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Living in Divine Space

Living in Divine Space: Shielding the Mind from Foreign Thoughts

To the rear is the commandment:

And you shall not stray after your heart

and after your eyes…. (Numbers 15:39)

This is the mitzvah of guarding one's mind from foreign thoughts and desires. These have the negative effect of diverting one's attention from G-d and confusing his priorities. If one has performed the first five commandments as we have described them, he will naturally strive to protect his precious relationship with G-d from dissolution. Thus, this commandment is the "seal of truth" (emet) (Cf. Shabbat 55a) relative to the previous five, the real measure of his relationship and indication that all of one's pleasure and desire is permeated by the Divine will which he has been attempting to realize as the space encompassing him.

Furthermore, this mitzvah includes the injunction against looking for G-d in "paths" or "trips" other than the Torah. Although these may lure the seeker with the promise of excitement or more immediate spiritual gratification, if he remains true to his ideals he will focus his mind and heart solely on G-d as He has made himself "available," so to speak, through the "path" or lifestyle of Torah. The Torah then teaches one how to properly meet the challenge of finding G-d in all aspects of reality.

Since the foe attacks from the "rear," i.e., tries to catch one off guard, this commandment is placed "behind" the consciousness, as a sort of protective background force-field. Furthermore, "forward" and "backward" are often taken to indicate "the desired" and "the undesired" (or "less-desired"), respectively. If one performs the first five commandments, he is assured in this sixth that the foreign enticements of this world will truly be "behind him," which is why the verse is phrased "And you shall not stray after [i.e. `behind'] your heart and after [i.e. `behind'] your eyes."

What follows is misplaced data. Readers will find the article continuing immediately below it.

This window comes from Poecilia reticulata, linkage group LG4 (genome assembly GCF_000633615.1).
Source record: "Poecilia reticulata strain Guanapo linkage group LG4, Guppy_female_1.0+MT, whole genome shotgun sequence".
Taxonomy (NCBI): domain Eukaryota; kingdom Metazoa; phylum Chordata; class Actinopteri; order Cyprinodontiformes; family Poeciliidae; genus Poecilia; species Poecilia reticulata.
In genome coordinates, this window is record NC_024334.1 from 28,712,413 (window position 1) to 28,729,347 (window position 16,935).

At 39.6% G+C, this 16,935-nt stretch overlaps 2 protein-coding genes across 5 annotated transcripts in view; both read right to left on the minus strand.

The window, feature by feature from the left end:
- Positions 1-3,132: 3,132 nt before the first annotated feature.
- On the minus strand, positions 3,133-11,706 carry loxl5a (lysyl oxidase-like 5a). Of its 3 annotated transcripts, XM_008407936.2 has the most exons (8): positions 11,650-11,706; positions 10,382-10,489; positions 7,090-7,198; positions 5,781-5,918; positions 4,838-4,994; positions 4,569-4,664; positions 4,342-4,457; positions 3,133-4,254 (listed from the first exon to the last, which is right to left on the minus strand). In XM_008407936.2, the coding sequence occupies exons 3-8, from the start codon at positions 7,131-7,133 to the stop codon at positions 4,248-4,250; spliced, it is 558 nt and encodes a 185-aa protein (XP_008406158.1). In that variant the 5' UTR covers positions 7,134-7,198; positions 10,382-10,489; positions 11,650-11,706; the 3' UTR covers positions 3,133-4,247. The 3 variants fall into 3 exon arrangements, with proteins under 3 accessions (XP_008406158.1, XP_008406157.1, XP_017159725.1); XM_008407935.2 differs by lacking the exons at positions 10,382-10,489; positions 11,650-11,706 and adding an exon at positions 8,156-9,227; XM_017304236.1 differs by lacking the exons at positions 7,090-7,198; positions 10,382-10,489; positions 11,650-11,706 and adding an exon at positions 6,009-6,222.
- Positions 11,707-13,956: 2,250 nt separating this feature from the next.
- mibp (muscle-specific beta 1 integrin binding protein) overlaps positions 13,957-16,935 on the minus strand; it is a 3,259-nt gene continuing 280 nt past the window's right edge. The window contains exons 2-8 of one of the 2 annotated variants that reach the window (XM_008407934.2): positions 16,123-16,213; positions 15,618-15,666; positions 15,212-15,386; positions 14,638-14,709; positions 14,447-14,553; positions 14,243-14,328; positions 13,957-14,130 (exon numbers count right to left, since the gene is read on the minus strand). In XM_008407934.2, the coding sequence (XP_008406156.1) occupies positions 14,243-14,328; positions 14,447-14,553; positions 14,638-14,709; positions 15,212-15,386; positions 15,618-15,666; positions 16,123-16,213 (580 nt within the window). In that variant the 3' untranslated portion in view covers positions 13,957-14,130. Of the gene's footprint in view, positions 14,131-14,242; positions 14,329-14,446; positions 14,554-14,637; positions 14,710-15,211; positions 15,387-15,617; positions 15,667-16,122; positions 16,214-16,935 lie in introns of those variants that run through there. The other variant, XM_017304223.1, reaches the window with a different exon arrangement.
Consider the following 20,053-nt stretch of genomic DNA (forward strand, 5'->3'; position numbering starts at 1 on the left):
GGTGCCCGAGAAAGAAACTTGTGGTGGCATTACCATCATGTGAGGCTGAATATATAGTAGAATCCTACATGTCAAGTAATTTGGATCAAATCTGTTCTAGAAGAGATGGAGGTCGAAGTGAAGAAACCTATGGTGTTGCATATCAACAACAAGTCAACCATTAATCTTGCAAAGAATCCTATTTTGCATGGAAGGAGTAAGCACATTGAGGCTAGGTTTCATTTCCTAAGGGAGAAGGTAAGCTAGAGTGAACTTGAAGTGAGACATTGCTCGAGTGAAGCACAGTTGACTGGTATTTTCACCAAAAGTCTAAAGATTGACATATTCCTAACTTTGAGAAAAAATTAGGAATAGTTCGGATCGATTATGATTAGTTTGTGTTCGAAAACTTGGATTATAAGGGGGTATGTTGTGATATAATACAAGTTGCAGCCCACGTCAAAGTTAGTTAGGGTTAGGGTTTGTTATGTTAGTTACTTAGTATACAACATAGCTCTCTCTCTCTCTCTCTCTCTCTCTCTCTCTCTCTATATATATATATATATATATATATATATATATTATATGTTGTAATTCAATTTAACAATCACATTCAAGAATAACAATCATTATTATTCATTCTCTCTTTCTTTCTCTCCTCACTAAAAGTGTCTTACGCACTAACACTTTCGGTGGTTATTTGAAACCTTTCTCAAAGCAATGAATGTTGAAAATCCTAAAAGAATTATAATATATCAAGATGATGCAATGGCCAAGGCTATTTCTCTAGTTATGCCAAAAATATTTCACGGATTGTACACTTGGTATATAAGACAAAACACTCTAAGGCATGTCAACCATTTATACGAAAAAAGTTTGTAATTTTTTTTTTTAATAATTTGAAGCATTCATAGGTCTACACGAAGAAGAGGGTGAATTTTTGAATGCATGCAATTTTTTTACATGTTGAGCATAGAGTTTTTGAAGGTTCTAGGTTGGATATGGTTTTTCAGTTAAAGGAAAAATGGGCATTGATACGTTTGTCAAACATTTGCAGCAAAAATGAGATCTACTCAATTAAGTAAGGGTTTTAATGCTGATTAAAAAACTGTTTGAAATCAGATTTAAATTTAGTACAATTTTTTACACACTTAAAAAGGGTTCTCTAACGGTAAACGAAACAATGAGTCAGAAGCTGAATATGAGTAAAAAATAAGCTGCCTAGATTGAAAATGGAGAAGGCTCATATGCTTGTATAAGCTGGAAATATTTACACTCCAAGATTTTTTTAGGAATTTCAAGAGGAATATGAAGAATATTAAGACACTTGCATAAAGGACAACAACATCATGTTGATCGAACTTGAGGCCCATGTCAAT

If one is truly devoted to G-d, he will desire to make his life productive, or "potent." Rather than wastefully squandering his energy and talents on things that add nothing to– or even detract from–the overall awareness of G-d in the world, he will aspire to imbue all his actions with mindful purpose and drive in fulfilling his Beloved's wish and heightening the world's awareness of Him. The sinfulness of foreign enticements consists in not allowing life to be truly productive.

The order in which we have presented the mitzvot follows their logical order in terms of cause-effect relation, as we have noted: One is first aware that G-d exists; this leads him to deny all other pseudo- divinities. Once that is done he G-d in everything; this leads him to love G-d and his love brings him to fear separation from Him. This fear in turn inspires him to defend himself from distracting or confusing influences.

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